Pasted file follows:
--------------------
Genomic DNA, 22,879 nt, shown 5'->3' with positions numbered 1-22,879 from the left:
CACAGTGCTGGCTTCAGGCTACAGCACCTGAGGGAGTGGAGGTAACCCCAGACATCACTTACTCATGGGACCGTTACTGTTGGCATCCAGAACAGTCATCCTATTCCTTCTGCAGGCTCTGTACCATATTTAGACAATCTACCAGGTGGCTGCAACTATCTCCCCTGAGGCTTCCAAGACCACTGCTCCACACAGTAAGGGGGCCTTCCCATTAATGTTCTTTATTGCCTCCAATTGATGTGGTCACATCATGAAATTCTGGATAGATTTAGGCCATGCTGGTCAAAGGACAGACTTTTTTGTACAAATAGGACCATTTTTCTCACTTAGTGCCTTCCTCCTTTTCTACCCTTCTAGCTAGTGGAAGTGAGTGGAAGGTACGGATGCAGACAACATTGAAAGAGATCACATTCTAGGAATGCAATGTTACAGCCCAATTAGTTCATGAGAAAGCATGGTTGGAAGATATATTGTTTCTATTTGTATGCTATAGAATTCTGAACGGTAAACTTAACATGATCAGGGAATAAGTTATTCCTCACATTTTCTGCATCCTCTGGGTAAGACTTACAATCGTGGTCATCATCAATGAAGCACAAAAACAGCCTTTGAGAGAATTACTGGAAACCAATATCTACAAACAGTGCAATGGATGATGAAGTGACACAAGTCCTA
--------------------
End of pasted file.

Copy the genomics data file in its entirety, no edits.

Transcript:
Genomic DNA, 22,879 nt, shown 5'->3' with positions numbered 1-22,879 from the left:
CACAGTGCTGGCTTCAGGCTACAGCACCTGAGGGAGTGGAGGTAACCCCAGACATCACTTACTCATGGGACCGTTACTGTTGGCATCCAGAACAGTCATCCTATTCCTTCTGCAGGCTCTGTACCATATTTAGACAATCTACCAGGTGGCTGCAACTATCTCCCCTGAGGCTTCCAAGACCACTGCTCCACACAGTAAGGGGGCCTTCCCATTAATGTTCTTTATTGCCTCCAATTGATGTGGTCACATCATGAAATTCTGGATAGATTTAGGCCATGCTGGTCAAAGGACAGACTTTTTTGTACAAATAGGACCATTTTTCTCACTTAGTGCCTTCCTCCTTTTCTACCCTTCTAGCTAGTGGAAGTGAGTGGAAGGTACGGATGCAGACAACATTGAAAGAGATCACATTCTAGGAATGCAATGTTACAGCCCAATTAGTTCATGAGAAAGCATGGTTGGAAGATATATTGTTTCTATTTGTATGCTATAGAATTCTGAACGGTAAACTTAACATGATCAGGGAATAAGTTATTCCTCACATTTTCTGCATCCTCTGGGTAAGACTTACAATCGTGGTCATCATCAATGAAGCACAAAAACAGCCTTTGAGAGAATTACTGGAAACCAATATCTACAAACAGTGCAATGGATGATGAAGTGACACAAGTCCTA